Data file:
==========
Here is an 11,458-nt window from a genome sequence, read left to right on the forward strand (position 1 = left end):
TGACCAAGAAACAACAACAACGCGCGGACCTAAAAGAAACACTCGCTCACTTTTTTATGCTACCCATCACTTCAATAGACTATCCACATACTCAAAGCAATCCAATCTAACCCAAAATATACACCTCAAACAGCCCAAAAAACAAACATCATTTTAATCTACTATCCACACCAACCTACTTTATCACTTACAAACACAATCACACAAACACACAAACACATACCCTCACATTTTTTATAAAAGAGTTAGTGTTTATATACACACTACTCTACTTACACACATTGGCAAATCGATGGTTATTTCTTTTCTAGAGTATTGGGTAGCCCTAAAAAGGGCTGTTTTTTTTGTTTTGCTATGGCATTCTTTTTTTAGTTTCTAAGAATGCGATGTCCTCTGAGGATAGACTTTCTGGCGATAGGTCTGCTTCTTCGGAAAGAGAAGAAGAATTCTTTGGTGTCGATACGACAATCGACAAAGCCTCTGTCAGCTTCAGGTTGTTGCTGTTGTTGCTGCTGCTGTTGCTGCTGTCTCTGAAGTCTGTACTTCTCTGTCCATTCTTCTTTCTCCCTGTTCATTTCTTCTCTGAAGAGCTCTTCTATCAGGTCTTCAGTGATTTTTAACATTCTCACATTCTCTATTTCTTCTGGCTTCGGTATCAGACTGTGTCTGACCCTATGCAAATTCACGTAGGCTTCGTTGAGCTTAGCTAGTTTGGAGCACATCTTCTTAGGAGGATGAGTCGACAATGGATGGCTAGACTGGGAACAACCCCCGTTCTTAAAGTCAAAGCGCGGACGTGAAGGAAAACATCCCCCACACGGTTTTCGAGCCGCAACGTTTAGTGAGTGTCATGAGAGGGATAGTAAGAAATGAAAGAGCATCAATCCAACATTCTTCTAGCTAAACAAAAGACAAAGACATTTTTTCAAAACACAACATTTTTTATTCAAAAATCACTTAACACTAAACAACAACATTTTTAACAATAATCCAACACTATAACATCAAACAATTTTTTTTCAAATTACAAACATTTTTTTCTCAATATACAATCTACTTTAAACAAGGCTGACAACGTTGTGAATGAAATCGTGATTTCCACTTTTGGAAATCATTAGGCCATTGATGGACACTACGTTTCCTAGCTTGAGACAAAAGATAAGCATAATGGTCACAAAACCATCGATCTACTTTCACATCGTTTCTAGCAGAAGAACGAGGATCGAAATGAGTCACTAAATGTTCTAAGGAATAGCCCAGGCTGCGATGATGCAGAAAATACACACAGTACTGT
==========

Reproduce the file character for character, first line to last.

Here is an 11,458-nt window from a genome sequence, read left to right on the forward strand (position 1 = left end):
TGACCAAGAAACAACAACAACGCGCGGACCTAAAAGAAACACTCGCTCACTTTTTTATGCTACCCATCACTTCAATAGACTATCCACATACTCAAAGCAATCCAATCTAACCCAAAATATACACCTCAAACAGCCCAAAAAACAAACATCATTTTAATCTACTATCCACACCAACCTACTTTATCACTTACAAACACAATCACACAAACACACAAACACATACCCTCACATTTTTTATAAAAGAGTTAGTGTTTATATACACACTACTCTACTTACACACATTGGCAAATCGATGGTTATTTCTTTTCTAGAGTATTGGGTAGCCCTAAAAAGGGCTGTTTTTTTTGTTTTGCTATGGCATTCTTTTTTTAGTTTCTAAGAATGCGATGTCCTCTGAGGATAGACTTTCTGGCGATAGGTCTGCTTCTTCGGAAAGAGAAGAAGAATTCTTTGGTGTCGATACGACAATCGACAAAGCCTCTGTCAGCTTCAGGTTGTTGCTGTTGTTGCTGCTGCTGTTGCTGCTGTCTCTGAAGTCTGTACTTCTCTGTCCATTCTTCTTTCTCCCTGTTCATTTCTTCTCTGAAGAGCTCTTCTATCAGGTCTTCAGTGATTTTTAACATTCTCACATTCTCTATTTCTTCTGGCTTCGGTATCAGACTGTGTCTGACCCTATGCAAATTCACGTAGGCTTCGTTGAGCTTAGCTAGTTTGGAGCACATCTTCTTAGGAGGATGAGTCGACAATGGATGGCTAGACTGGGAACAACCCCCGTTCTTAAAGTCAAAGCGCGGACGTGAAGGAAAACATCCCCCACACGGTTTTCGAGCCGCAACGTTTAGTGAGTGTCATGAGAGGGATAGTAAGAAATGAAAGAGCATCAATCCAACATTCTTCTAGCTAAACAAAAGACAAAGACATTTTTTCAAAACACAACATTTTTTATTCAAAAATCACTTAACACTAAACAACAACATTTTTAACAATAATCCAACACTATAACATCAAACAATTTTTTTTCAAATTACAAACATTTTTTTCTCAATATACAATCTACTTTAAACAAGGCTGACAACGTTGTGAATGAAATCGTGATTTCCACTTTTGGAAATCATTAGGCCATTGATGGACACTACGTTTCCTAGCTTGAGACAAAAGATAAGCATAATGGTCACAAAACCATCGATCTACTTTCACATCGTTTCTAGCAGAAGAACGAGGATCGAAATGAGTCACTAAATGTTCTAAGGAATAGCCCAGGCTGCGATGATGCAGAAAATACACACAGTACTGT